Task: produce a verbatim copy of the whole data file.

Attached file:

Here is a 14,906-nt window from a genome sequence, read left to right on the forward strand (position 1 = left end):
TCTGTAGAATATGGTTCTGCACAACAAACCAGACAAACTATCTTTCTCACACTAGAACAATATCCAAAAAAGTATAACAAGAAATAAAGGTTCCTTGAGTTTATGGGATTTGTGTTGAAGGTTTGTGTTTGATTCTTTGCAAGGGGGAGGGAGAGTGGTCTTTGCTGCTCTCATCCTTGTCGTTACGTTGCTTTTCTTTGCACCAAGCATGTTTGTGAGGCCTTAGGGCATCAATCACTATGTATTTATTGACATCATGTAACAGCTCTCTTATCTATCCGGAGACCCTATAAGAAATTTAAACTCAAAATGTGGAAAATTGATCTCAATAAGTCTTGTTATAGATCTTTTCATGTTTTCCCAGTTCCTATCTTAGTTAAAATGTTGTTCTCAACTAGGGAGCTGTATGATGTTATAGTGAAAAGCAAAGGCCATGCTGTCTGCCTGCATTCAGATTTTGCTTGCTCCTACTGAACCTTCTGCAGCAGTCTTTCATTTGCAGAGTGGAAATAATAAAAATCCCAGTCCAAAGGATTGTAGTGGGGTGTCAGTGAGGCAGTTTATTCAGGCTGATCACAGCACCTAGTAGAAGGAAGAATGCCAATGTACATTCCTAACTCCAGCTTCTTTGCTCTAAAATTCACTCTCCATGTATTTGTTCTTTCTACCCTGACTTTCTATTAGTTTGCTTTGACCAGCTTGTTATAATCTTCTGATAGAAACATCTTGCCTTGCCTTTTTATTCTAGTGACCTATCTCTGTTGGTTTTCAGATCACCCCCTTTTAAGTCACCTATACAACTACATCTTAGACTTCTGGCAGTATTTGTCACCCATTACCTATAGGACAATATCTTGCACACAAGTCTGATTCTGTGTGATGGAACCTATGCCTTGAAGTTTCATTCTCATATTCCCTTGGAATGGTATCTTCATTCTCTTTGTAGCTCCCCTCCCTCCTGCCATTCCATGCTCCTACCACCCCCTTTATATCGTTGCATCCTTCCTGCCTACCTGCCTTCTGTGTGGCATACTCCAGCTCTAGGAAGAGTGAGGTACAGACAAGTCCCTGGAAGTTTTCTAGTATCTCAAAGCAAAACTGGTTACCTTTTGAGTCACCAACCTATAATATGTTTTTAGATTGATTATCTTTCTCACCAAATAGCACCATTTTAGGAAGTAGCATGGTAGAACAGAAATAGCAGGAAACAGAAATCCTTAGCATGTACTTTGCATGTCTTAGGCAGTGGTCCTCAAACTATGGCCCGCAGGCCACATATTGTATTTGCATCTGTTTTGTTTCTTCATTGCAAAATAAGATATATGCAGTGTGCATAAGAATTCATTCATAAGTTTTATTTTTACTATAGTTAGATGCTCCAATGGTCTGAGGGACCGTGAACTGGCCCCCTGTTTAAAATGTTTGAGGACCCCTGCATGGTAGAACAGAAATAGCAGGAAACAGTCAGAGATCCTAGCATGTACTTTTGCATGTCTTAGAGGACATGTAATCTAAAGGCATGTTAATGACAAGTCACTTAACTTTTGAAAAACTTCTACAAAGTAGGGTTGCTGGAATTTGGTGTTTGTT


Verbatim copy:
Here is a 14,906-nt window from a genome sequence, read left to right on the forward strand (position 1 = left end):
TCTGTAGAATATGGTTCTGCACAACAAACCAGACAAACTATCTTTCTCACACTAGAACAATATCCAAAAAAGTATAACAAGAAATAAAGGTTCCTTGAGTTTATGGGATTTGTGTTGAAGGTTTGTGTTTGATTCTTTGCAAGGGGGAGGGAGAGTGGTCTTTGCTGCTCTCATCCTTGTCGTTACGTTGCTTTTCTTTGCACCAAGCATGTTTGTGAGGCCTTAGGGCATCAATCACTATGTATTTATTGACATCATGTAACAGCTCTCTTATCTATCCGGAGACCCTATAAGAAATTTAAACTCAAAATGTGGAAAATTGATCTCAATAAGTCTTGTTATAGATCTTTTCATGTTTTCCCAGTTCCTATCTTAGTTAAAATGTTGTTCTCAACTAGGGAGCTGTATGATGTTATAGTGAAAAGCAAAGGCCATGCTGTCTGCCTGCATTCAGATTTTGCTTGCTCCTACTGAACCTTCTGCAGCAGTCTTTCATTTGCAGAGTGGAAATAATAAAAATCCCAGTCCAAAGGATTGTAGTGGGGTGTCAGTGAGGCAGTTTATTCAGGCTGATCACAGCACCTAGTAGAAGGAAGAATGCCAATGTACATTCCTAACTCCAGCTTCTTTGCTCTAAAATTCACTCTCCATGTATTTGTTCTTTCTACCCTGACTTTCTATTAGTTTGCTTTGACCAGCTTGTTATAATCTTCTGATAGAAACATCTTGCCTTGCCTTTTTATTCTAGTGACCTATCTCTGTTGGTTTTCAGATCACCCCCTTTTAAGTCACCTATACAACTACATCTTAGACTTCTGGCAGTATTTGTCACCCATTACCTATAGGACAATATCTTGCACACAAGTCTGATTCTGTGTGATGGAACCTATGCCTTGAAGTTTCATTCTCATATTCCCTTGGAATGGTATCTTCATTCTCTTTGTAGCTCCCCTCCCTCCTGCCATTCCATGCTCCTACCACCCCCTTTATATCGTTGCATCCTTCCTGCCTACCTGCCTTCTGTGTGGCATACTCCAGCTCTAGGAAGAGTGAGGTACAGACAAGTCCCTGGAAGTTTTCTAGTATCTCAAAGCAAAACTGGTTACCTTTTGAGTCACCAACCTATAATATGTTTTTAGATTGATTATCTTTCTCACCAAATAGCACCATTTTAGGAAGTAGCATGGTAGAACAGAAATAGCAGGAAACAGAAATCCTTAGCATGTACTTTGCATGTCTTAGGCAGTGGTCCTCAAACTATGGCCCGCAGGCCACATATTGTATTTGCATCTGTTTTGTTTCTTCATTGCAAAATAAGATATATGCAGTGTGCATAAGAATTCATTCATAAGTTTTATTTTTACTATAGTTAGATGCTCCAATGGTCTGAGGGACCGTGAACTGGCCCCCTGTTTAAAATGTTTGAGGACCCCTGCATGGTAGAACAGAAATAGCAGGAAACAGTCAGAGATCCTAGCATGTACTTTTGCATGTCTTAGAGGACATGTAATCTAAAGGCATGTTAATGACAAGTCACTTAACTTTTGAAAAACTTCTACAAAGTAGGGTTGCTGGAATTTGGTGTTTGTT